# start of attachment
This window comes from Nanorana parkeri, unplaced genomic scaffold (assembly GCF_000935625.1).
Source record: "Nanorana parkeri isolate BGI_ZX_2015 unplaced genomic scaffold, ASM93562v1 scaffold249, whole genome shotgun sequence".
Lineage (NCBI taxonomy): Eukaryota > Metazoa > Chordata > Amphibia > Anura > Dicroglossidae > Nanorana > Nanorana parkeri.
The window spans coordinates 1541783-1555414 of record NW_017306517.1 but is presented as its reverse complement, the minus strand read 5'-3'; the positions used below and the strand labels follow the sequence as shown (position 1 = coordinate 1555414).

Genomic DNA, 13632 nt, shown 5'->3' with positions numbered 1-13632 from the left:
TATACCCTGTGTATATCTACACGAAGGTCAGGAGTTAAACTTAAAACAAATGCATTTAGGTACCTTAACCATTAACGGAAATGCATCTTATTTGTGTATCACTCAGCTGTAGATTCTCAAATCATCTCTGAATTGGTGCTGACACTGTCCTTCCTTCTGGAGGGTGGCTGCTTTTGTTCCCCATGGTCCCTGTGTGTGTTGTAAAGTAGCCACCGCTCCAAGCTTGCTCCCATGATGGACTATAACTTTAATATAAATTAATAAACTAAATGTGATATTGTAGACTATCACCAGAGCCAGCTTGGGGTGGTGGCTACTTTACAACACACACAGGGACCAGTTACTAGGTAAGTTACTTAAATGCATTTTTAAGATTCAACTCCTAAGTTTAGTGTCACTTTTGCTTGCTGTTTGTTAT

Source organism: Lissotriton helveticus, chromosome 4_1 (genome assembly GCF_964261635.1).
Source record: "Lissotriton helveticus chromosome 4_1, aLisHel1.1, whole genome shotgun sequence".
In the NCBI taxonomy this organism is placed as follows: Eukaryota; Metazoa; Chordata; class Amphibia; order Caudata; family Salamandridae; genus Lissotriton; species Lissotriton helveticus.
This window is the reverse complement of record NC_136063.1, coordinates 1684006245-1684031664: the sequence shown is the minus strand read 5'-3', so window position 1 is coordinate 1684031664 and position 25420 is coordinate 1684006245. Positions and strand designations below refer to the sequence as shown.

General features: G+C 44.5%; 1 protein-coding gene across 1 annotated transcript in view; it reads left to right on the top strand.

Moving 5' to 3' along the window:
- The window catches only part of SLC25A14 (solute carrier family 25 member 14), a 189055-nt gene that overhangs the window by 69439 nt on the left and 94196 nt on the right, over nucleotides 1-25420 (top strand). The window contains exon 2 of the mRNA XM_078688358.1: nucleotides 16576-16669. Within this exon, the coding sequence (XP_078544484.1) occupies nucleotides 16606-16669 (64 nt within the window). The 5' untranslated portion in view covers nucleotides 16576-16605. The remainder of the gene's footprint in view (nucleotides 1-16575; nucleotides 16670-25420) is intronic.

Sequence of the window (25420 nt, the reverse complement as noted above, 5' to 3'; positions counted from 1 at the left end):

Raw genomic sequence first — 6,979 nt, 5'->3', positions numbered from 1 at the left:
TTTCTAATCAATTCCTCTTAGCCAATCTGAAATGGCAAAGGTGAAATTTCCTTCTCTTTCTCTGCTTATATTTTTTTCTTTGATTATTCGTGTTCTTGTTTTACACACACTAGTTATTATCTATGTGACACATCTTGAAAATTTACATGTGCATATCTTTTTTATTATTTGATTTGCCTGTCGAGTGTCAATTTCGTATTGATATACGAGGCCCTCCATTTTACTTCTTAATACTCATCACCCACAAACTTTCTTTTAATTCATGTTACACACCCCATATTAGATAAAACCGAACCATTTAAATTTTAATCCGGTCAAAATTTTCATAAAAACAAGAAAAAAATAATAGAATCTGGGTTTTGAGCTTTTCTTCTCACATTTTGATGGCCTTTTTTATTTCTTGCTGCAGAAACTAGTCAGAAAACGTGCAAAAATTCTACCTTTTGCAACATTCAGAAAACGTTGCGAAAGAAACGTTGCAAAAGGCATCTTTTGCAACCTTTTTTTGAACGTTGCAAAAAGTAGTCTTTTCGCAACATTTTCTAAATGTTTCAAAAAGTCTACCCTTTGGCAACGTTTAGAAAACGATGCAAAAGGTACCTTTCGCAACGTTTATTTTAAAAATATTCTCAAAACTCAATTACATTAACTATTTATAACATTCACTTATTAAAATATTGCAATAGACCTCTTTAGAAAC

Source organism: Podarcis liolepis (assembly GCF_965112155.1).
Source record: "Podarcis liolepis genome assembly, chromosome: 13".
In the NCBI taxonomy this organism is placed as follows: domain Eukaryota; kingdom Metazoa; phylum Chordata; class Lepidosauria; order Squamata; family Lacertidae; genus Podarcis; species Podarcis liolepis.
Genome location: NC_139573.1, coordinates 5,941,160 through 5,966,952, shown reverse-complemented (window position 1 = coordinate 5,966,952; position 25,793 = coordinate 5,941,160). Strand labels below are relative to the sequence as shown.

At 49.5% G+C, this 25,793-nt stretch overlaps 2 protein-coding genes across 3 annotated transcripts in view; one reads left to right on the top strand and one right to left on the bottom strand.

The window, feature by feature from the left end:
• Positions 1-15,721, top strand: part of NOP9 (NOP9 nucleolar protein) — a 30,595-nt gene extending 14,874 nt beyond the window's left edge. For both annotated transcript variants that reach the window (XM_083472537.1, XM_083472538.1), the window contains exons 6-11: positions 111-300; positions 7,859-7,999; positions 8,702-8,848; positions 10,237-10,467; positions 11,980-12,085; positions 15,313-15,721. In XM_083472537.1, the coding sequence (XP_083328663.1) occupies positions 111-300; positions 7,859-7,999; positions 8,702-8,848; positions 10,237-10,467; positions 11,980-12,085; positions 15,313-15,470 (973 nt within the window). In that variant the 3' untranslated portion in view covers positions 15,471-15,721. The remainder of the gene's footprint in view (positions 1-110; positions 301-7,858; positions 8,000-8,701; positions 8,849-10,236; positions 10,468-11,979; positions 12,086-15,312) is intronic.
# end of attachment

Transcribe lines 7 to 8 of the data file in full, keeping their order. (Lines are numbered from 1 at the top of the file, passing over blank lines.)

Source organism: Lissotriton helveticus, chromosome 4_1 (genome assembly GCF_964261635.1).
Source record: "Lissotriton helveticus chromosome 4_1, aLisHel1.1, whole genome shotgun sequence".